• The track joins Swallows Lane at the entrance to the Knepp Safari Estate. Turn right onto Swallows Lane (Beware traffic) and after 100m or so right again into Worthing Road. The Crown Inn is a little further, on the left.
  • Be aware that in winter the circular return route can be muddy.
  • Cross the village green opposite the pub, follow the footpath sign and pass through a deer gate. Continue along an avenue of trees for about 100m. Turn right at the footpath fingerpost. The path takes you through scrub land where the hedges have been allowed to grow out, ideal habitat for nightingales, cuckoos and creating an orchestra of bird song in Spring. You may also encounter Exmoor ponies, deer and cattle on your way.
  • Continue to the end of the track and turn right, pass through the gate. The camp site is to your right and then a pond. Turn left when you enter New Barn Farm again and retrace your steps to the Hammer Pond. Here, return to point 9, turn left onto Countryman Lane (beware traffic) and follow the route 12 to 14 back to Shipley.

Knepp Castle Estate – A private estate that has transformed our thinking on re-wilding.

Walking here is a totally different experience to other places in Horsham District – that is what makes it so special.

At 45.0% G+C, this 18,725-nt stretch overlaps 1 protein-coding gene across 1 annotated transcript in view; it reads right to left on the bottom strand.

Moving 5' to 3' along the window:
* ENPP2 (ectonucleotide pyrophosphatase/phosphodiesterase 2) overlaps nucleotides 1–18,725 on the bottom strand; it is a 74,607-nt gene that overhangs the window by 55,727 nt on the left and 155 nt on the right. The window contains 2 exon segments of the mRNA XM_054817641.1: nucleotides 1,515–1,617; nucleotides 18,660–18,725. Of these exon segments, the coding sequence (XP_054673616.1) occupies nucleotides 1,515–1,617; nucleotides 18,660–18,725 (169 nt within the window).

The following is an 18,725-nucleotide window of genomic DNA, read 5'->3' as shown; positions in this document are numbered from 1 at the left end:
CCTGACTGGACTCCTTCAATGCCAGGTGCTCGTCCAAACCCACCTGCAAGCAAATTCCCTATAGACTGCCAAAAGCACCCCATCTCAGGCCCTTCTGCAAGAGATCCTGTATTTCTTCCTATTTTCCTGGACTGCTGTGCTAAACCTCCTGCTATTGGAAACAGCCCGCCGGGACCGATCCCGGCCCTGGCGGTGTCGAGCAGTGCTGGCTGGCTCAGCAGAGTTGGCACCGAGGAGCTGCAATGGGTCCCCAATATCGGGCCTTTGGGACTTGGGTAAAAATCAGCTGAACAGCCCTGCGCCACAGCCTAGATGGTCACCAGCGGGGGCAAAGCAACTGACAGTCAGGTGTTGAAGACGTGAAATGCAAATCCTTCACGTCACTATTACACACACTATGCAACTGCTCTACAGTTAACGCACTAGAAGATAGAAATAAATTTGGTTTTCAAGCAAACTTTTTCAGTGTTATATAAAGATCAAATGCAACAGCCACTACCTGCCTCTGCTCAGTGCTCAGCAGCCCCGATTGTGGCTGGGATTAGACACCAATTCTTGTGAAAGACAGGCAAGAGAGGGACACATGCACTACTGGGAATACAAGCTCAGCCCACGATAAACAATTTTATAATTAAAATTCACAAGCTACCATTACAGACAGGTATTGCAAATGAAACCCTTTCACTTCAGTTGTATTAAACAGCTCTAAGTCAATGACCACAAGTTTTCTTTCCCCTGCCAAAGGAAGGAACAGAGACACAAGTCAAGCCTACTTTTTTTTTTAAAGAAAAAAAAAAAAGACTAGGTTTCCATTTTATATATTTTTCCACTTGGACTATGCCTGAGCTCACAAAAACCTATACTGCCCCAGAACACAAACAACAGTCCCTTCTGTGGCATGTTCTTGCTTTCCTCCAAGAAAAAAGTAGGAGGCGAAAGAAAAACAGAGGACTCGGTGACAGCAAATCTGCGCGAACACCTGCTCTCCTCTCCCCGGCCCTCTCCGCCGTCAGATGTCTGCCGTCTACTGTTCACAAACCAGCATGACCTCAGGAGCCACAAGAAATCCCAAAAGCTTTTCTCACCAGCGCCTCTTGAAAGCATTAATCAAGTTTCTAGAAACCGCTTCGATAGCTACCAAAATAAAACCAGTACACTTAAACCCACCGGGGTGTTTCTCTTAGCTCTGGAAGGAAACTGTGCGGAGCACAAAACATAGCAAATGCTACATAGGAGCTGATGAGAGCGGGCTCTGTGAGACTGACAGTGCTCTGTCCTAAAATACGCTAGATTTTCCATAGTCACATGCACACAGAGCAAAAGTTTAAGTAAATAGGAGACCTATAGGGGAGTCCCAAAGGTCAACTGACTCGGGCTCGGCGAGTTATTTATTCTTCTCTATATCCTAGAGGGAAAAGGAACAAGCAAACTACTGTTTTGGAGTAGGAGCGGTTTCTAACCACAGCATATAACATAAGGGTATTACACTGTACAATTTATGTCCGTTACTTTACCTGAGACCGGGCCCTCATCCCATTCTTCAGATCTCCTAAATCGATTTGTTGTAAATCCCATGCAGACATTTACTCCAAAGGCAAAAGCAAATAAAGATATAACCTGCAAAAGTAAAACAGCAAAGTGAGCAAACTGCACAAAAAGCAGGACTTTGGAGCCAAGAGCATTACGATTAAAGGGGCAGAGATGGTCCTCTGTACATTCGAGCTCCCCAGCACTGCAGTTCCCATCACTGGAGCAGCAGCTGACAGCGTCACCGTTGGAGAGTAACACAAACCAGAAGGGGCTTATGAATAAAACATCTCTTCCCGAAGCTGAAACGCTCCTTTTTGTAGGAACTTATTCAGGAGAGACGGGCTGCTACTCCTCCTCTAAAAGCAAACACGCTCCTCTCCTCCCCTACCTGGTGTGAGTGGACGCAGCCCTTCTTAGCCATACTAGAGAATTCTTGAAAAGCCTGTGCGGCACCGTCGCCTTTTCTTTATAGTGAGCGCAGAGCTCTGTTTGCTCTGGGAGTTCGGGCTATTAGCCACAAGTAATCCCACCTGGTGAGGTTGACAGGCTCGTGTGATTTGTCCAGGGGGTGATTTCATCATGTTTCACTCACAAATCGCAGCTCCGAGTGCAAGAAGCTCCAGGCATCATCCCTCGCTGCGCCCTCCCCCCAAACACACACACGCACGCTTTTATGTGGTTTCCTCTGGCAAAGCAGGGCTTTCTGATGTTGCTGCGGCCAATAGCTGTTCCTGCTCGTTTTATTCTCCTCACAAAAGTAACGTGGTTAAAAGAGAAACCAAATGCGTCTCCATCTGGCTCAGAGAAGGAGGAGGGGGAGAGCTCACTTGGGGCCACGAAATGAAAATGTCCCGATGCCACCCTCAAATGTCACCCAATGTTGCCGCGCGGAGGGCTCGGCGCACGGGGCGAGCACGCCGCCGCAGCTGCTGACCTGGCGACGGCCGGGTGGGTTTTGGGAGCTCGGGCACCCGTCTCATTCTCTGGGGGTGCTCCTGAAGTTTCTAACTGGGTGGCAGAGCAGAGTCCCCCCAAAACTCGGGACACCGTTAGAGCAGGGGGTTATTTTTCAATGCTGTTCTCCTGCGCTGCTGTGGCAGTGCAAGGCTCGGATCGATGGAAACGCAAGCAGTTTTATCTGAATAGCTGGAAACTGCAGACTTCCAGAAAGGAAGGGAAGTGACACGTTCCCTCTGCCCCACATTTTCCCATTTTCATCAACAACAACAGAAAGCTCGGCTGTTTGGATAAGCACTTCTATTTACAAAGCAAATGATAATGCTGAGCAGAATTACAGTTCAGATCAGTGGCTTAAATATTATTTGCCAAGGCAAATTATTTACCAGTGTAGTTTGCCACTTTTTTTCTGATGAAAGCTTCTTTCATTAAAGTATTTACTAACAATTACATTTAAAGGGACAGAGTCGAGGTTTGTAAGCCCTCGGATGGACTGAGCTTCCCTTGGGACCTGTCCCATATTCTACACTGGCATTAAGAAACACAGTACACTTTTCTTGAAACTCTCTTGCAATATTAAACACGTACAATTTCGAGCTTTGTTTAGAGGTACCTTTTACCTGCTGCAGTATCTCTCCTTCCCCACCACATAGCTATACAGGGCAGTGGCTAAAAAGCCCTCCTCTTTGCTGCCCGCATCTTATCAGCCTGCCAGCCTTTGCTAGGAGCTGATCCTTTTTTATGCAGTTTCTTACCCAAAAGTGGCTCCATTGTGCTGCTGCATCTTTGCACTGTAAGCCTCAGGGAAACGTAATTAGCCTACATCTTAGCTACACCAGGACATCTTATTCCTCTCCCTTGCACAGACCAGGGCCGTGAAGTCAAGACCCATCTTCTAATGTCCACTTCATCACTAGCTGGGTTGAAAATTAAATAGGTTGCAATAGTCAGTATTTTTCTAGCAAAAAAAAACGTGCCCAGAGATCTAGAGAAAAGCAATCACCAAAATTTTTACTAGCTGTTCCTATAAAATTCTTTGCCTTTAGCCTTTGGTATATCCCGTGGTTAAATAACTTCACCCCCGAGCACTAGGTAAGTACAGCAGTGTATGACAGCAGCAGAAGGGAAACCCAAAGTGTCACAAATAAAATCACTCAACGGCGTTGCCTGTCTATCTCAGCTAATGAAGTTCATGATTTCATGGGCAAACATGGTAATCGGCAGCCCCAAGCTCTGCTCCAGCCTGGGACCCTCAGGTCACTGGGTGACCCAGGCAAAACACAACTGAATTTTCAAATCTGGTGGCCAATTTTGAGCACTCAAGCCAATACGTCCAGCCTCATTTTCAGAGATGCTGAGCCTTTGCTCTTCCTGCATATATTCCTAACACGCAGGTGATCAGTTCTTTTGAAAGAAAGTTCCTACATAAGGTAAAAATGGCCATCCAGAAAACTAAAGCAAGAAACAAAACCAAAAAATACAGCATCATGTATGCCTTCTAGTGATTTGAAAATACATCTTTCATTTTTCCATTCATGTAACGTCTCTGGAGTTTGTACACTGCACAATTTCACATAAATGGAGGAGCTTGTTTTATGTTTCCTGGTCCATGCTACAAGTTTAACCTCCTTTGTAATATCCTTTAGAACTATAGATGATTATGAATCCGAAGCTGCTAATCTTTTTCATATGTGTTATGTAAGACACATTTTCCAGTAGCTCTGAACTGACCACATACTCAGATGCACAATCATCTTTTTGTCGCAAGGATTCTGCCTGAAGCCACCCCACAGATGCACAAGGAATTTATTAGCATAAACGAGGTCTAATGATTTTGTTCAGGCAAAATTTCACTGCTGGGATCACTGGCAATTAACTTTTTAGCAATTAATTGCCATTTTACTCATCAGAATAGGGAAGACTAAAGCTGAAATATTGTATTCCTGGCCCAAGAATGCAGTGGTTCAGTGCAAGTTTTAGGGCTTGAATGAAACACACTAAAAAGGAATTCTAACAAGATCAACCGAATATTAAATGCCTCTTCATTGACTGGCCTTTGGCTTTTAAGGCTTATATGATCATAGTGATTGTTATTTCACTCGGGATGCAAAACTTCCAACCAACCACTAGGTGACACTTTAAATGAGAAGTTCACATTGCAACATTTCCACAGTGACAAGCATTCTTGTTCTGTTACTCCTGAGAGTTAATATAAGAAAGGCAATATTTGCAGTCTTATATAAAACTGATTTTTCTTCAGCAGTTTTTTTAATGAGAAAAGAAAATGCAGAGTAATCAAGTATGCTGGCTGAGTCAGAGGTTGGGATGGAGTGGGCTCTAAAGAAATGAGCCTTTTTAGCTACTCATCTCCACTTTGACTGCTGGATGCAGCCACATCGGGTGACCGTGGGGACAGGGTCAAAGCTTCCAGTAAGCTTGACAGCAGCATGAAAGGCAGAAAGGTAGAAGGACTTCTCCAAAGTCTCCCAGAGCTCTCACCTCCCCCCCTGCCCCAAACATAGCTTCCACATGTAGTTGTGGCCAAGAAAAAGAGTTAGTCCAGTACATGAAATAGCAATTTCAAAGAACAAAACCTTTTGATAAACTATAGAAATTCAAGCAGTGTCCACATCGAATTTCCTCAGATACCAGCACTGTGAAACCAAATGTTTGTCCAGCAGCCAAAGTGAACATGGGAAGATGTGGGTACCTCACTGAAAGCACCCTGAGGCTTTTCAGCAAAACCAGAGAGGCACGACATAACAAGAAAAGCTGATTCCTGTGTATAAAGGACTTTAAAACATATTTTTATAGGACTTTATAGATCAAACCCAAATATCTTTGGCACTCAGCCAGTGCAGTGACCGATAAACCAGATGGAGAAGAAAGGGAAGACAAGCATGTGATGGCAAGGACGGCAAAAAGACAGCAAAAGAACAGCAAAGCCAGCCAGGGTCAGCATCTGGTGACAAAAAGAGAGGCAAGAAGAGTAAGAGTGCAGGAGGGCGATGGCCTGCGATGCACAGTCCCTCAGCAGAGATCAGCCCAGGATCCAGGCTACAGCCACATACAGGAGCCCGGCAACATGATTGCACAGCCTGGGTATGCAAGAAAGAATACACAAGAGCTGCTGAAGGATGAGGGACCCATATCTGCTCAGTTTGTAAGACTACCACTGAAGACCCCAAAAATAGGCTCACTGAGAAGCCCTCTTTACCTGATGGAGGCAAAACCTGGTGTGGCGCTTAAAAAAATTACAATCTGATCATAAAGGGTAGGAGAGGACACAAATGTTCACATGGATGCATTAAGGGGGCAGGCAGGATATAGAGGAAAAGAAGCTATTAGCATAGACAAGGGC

Explore Knepp on foot

There are free-roaming animals, including red and fallow deer, wild ponies, de-domesticated cattle and pigs.

The toilets on the campsite are not available to walkers; they are for campsite guests only. The safari shop is open to all for refreshments from Easter – end Oct, and most weekends through the winter.

For your safety and that of the wildlife – think of it as a Safari Park that allows you to walk through it with great care. It is a magical experience that relies on visitors observing the following:

  • don’t approach, pet or feed the free-roaming animals - the cattle, horses and pigs are not ‘domesticated’ animals and it is important for your safety and theirs that they maintain a flight distance, as they would in the wild.
  • always keep dogs under strict control.
  • keep to public footpaths at all times.
  • take particular care of red deer stags and fallow bucks during the autumn rut when testosterone levels are high, and do not try to get close to photograph them.
  • obey all notices and ‘wildlife only’ signs –  some routes may look like footpaths but they are service tracks used by our rangers. It is vitally important that the wildlife and free-roaming animals at Knepp have access to areas where they can mate, breed, have their young and socially interact without human disturbance.

To find out more about this amazing project please visit

Additional information and bibliography

  • Wealden Iron
  • Knepp White Storks project
  • The Wealden Iron Industry by Jeremy Hodgkinson Tempus Publishing, The History Press 2008 ISBN 978 0 7524 4573 1
  • The Iron Industry of the Weald 2nd Ed H Cleere & D Crossley Merton Priory Press 1995 (Out of print but available in digital format on the Wealden Iron website)